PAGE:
Soundwalk Collective | Sons of the Wind

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Soundwalk Collective
Sons of the Wind
Asphalt Tango (

The Asphalt Tango label, which has brought so many amazing recordings of Gypsy and Eastern European musicians to light, continues to stretch its wings. The release of the Soundwalk Collective's Sons of the Wind (vinyl and digital only) is unique, as the album is an experimental sound collage that traces the Roma path along the Danube, from the Black Sea to Germany. The Soundwalk Collective is an international collaborative unit, comprised by Stephan Crasneanscki (Russia, France), Simone Merli (Italy), and Kamran Sadeghi (Iran, USA).

The Soundwalk Collective fashions experiences -- sonic architecture -- out of field recordings and performance spaces. The Collective captures sounds 'in their element,' so what is crucial here is not just the musical performances captured, but also the widescreen environmental picture. I'm reminded of Chris Watson's soundscapes, where he primarily allows the sounds of nature to tell its story, or arranges found sounds to produce an aural movie. On Sons of the Wind, the Soundwalk Collective give voice to the geese and hogs, the village bells, the proclamations of women in their homes, and the sounds of children in the streets of the mahalas (ghettos) along their travels. And in moving amongst countries such as the Ukraine, Moldavia, Romania, Bulgaria, Macedonia, Serbia, Hungary, Slovakia, and Austria, the wonderful, flourishing music of these countries is set in ambiances that veer from the tranquil to the chaotic. One frequently hears windows and doors (whether from cars, or cottages) opening – it's a nice metaphor for the Soundwalk Collective's critical aesthetic of sonic preservation and manipulation, leading to new sounds of olden ways that are documented for the armchair traveler.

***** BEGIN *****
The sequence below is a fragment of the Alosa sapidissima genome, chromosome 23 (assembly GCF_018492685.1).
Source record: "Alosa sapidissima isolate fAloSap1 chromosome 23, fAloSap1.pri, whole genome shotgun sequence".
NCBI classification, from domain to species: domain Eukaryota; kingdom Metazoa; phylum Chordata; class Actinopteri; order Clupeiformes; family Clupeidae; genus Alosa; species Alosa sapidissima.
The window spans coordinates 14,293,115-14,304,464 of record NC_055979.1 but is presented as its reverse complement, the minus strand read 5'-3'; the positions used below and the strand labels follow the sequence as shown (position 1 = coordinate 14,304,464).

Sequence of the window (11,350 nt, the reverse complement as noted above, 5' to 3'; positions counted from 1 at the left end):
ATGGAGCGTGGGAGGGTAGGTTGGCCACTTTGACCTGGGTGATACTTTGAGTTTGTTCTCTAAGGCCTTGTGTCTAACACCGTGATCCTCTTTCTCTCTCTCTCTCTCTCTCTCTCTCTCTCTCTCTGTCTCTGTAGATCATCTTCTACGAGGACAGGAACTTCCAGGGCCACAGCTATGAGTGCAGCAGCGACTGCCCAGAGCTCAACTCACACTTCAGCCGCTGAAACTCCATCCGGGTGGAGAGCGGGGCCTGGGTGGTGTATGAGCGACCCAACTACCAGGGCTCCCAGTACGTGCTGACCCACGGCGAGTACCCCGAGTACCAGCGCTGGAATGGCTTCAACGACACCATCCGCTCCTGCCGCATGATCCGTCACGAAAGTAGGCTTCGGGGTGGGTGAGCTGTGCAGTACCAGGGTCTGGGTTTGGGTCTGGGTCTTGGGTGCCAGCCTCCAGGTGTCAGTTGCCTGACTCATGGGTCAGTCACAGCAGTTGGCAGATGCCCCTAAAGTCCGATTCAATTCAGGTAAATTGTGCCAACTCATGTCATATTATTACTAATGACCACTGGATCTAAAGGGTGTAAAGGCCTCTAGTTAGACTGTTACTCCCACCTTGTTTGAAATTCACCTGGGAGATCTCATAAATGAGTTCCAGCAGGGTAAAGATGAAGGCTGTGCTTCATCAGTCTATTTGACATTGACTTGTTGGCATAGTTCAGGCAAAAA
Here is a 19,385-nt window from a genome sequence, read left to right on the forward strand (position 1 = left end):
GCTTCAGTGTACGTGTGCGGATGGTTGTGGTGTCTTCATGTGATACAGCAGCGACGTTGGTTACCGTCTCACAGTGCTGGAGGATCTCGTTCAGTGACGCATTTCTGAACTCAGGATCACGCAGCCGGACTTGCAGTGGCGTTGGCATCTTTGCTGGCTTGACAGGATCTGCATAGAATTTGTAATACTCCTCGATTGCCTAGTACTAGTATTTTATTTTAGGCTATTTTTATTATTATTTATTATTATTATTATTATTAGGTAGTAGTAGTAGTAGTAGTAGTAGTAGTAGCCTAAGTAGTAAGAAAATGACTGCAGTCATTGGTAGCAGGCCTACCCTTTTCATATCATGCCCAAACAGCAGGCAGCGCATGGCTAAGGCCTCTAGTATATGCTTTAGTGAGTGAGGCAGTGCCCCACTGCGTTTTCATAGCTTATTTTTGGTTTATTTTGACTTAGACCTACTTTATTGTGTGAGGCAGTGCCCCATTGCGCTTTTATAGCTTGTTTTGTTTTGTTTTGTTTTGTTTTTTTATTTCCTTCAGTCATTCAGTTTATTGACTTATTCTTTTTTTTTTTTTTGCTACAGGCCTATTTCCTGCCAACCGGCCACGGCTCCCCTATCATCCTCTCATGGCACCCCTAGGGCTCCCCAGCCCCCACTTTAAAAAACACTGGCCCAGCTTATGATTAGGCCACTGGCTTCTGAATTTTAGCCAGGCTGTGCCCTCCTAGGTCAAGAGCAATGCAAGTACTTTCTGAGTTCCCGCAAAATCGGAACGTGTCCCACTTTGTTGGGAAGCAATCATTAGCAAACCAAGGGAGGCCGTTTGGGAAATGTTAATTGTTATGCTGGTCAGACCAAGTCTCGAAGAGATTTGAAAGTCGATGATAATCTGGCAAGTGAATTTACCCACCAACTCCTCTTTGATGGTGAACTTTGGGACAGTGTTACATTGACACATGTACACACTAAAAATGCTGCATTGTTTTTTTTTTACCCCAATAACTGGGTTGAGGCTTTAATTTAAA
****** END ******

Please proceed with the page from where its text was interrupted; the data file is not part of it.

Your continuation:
There are no roadsigns to indicate where you are headed with the collective, and one assumes that the countries and musicians showcased on Sons of the Wind appear in the order as listed in the extensive liner notes. Many Roma stars appear in this mix, such as Marin Sandu (Romania), Esma Redzepova and Ferus Mustafov (Macedonia), and Boban Markovic (Serbia) – but here, their celebrity status is subsumed into the travelogue, and whether famous or not the musicians become a tide of (and tied to) living village traditions. It's a deep river of culture that gives Europe vibrancy, and one cannot help but think of the paradox of how the Roma are marginalized, stereotyped, and even feared, and yet the Gypsies nonetheless serve as a source of exotic allure.

Perhaps what the Soundwalk Collective does best on this recording is to show how the borders of the 'nation states' cannot define these sounds. The people and nature here are in dialogue, constructing their own narrative, and the sounds are part of this relationship. Further, the Soundwalk Collective arranges this material beautifully: Sons of the Wind begins in the Ukraine, with birds passing overhead, men singing, an accordion playing, and a cimbalom being struck…slowly, the Collective draws out the drone of the accordion, and the cimbalom becomes indistinguishable from a cow's bells slowly loping along. It's a dreamlike beginning, fading and yet still looped and present under the sound of a train bound for Moldavia.

The Soundwalk Collective use laptops, turntables, tape machines, and other materials to ply the sonic material into their sound collages, and the effect is often profoundly moving and immersive. For instance, at 12:05 minutes in, after spending time with a Roma family, there is a slow building of a chiming drone over the massed voices of parents and children. The sensation is of being lifted out of the scene to a transcendent, holy moment. This motif emerges again at the end of Sons of the Wind, rounding off this affecting journey amongst people united by music. Sons of the Wind is as much an art piece as a state of mind, where creativity and beauty merge. - Lee Blackstone

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